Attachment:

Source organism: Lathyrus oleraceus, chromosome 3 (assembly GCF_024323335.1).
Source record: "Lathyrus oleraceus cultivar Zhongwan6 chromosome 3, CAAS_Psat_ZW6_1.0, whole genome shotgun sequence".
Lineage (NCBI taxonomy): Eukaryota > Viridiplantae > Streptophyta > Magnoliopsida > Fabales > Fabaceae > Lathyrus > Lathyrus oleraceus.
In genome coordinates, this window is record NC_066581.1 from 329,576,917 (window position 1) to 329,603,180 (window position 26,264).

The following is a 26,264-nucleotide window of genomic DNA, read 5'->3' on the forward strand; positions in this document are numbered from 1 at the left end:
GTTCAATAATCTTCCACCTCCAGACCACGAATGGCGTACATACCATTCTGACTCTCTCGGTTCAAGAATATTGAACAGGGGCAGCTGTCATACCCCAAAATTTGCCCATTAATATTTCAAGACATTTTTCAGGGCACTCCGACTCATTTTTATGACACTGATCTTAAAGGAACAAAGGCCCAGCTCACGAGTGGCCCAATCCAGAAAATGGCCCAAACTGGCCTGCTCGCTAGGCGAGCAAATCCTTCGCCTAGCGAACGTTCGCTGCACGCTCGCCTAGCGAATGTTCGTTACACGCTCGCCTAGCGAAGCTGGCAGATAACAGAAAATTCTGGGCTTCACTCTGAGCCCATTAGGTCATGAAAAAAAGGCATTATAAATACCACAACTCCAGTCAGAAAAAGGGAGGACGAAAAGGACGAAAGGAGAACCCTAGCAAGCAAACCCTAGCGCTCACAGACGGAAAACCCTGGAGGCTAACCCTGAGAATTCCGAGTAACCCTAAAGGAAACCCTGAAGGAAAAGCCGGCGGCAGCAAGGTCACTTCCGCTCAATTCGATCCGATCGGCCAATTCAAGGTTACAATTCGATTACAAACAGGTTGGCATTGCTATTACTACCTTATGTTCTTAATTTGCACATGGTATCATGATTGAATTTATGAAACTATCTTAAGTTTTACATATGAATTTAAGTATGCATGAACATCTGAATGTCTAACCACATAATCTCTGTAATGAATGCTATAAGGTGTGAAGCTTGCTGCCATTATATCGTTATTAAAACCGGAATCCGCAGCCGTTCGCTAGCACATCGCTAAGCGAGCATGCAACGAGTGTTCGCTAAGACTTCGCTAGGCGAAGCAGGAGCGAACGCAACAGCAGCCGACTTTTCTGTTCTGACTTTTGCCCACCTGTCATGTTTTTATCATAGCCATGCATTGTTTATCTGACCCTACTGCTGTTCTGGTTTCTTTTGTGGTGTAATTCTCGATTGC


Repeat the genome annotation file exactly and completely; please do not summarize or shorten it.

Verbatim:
Source organism: Lathyrus oleraceus, chromosome 3 (assembly GCF_024323335.1).
Source record: "Lathyrus oleraceus cultivar Zhongwan6 chromosome 3, CAAS_Psat_ZW6_1.0, whole genome shotgun sequence".
Lineage (NCBI taxonomy): Eukaryota > Viridiplantae > Streptophyta > Magnoliopsida > Fabales > Fabaceae > Lathyrus > Lathyrus oleraceus.
In genome coordinates, this window is record NC_066581.1 from 329,576,917 (window position 1) to 329,603,180 (window position 26,264).

The following is a 26,264-nucleotide window of genomic DNA, read 5'->3' on the forward strand; positions in this document are numbered from 1 at the left end:
GTTCAATAATCTTCCACCTCCAGACCACGAATGGCGTACATACCATTCTGACTCTCTCGGTTCAAGAATATTGAACAGGGGCAGCTGTCATACCCCAAAATTTGCCCATTAATATTTCAAGACATTTTTCAGGGCACTCCGACTCATTTTTATGACACTGATCTTAAAGGAACAAAGGCCCAGCTCACGAGTGGCCCAATCCAGAAAATGGCCCAAACTGGCCTGCTCGCTAGGCGAGCAAATCCTTCGCCTAGCGAACGTTCGCTGCACGCTCGCCTAGCGAATGTTCGTTACACGCTCGCCTAGCGAAGCTGGCAGATAACAGAAAATTCTGGGCTTCACTCTGAGCCCATTAGGTCATGAAAAAAAGGCATTATAAATACCACAACTCCAGTCAGAAAAAGGGAGGACGAAAAGGACGAAAGGAGAACCCTAGCAAGCAAACCCTAGCGCTCACAGACGGAAAACCCTGGAGGCTAACCCTGAGAATTCCGAGTAACCCTAAAGGAAACCCTGAAGGAAAAGCCGGCGGCAGCAAGGTCACTTCCGCTCAATTCGATCCGATCGGCCAATTCAAGGTTACAATTCGATTACAAACAGGTTGGCATTGCTATTACTACCTTATGTTCTTAATTTGCACATGGTATCATGATTGAATTTATGAAACTATCTTAAGTTTTACATATGAATTTAAGTATGCATGAACATCTGAATGTCTAACCACATAATCTCTGTAATGAATGCTATAAGGTGTGAAGCTTGCTGCCATTATATCGTTATTAAAACCGGAATCCGCAGCCGTTCGCTAGCACATCGCTAAGCGAGCATGCAACGAGTGTTCGCTAAGACTTCGCTAGGCGAAGCAGGAGCGAACGCAACAGCAGCCGACTTTTCTGTTCTGACTTTTGCCCACCTGTCATGTTTTTATCATAGCCATGCATTGTTTATCTGACCCTACTGCTGTTCTGGTTTCTTTTGTGGTGTAATTCTCGATTGC